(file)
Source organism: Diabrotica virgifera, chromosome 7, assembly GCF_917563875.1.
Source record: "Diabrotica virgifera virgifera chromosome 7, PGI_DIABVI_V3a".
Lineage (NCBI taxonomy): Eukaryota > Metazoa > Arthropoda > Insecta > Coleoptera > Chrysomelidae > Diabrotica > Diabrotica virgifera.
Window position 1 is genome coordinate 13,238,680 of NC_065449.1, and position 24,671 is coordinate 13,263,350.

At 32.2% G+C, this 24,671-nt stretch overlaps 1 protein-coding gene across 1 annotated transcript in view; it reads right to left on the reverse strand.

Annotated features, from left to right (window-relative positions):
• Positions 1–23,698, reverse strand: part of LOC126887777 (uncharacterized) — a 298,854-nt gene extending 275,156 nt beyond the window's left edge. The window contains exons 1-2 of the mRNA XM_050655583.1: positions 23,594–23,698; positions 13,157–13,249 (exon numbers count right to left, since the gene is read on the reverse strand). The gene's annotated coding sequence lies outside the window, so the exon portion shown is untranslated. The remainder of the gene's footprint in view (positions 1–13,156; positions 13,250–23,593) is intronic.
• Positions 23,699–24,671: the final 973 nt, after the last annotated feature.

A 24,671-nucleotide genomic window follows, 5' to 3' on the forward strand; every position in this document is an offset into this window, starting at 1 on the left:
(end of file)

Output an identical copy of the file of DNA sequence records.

Source organism: Diabrotica virgifera, chromosome 7, assembly GCF_917563875.1.
Source record: "Diabrotica virgifera virgifera chromosome 7, PGI_DIABVI_V3a".
Lineage (NCBI taxonomy): Eukaryota > Metazoa > Arthropoda > Insecta > Coleoptera > Chrysomelidae > Diabrotica > Diabrotica virgifera.
Window position 1 is genome coordinate 13,238,680 of NC_065449.1, and position 24,671 is coordinate 13,263,350.

At 32.2% G+C, this 24,671-nt stretch overlaps 1 protein-coding gene across 1 annotated transcript in view; it reads right to left on the reverse strand.

Annotated features, from left to right (window-relative positions):
• Positions 1–23,698, reverse strand: part of LOC126887777 (uncharacterized) — a 298,854-nt gene extending 275,156 nt beyond the window's left edge. The window contains exons 1-2 of the mRNA XM_050655583.1: positions 23,594–23,698; positions 13,157–13,249 (exon numbers count right to left, since the gene is read on the reverse strand). The gene's annotated coding sequence lies outside the window, so the exon portion shown is untranslated. The remainder of the gene's footprint in view (positions 1–13,156; positions 13,250–23,593) is intronic.
• Positions 23,699–24,671: the final 973 nt, after the last annotated feature.

A 24,671-nucleotide genomic window follows, 5' to 3' on the forward strand; every position in this document is an offset into this window, starting at 1 on the left: